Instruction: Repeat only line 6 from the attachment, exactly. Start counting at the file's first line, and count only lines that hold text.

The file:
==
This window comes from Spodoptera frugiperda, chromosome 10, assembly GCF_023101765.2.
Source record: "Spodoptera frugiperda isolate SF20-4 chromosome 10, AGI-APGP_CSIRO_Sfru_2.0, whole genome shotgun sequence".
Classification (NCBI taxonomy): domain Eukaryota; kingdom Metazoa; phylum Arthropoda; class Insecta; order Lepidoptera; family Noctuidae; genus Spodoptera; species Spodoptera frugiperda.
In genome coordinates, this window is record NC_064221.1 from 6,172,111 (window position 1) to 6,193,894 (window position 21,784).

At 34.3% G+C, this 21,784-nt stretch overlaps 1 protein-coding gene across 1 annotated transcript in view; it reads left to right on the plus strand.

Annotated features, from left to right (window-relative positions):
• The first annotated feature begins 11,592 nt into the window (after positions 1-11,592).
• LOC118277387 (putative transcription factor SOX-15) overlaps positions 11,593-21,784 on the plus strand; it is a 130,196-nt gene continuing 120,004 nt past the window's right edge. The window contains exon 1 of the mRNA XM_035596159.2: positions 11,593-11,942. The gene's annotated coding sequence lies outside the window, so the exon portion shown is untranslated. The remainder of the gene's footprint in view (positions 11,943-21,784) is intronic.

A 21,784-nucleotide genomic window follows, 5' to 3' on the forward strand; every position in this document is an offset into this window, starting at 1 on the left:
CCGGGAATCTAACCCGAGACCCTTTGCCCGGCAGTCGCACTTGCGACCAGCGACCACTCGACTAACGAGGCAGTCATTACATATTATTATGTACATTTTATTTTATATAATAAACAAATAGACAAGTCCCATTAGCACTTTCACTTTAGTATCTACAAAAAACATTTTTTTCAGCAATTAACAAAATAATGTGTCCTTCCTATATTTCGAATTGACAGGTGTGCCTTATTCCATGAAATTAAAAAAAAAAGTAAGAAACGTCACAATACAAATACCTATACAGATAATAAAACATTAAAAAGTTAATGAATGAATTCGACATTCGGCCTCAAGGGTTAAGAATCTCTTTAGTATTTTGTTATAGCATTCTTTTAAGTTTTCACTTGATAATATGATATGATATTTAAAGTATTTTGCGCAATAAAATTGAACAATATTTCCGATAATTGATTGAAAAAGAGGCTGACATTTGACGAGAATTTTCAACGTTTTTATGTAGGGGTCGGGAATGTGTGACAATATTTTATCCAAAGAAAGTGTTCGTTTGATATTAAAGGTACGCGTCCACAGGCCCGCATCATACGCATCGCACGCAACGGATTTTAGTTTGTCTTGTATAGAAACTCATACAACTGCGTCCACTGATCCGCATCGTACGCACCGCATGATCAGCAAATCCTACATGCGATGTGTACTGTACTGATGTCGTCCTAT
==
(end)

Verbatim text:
Annotated features, from left to right (window-relative positions):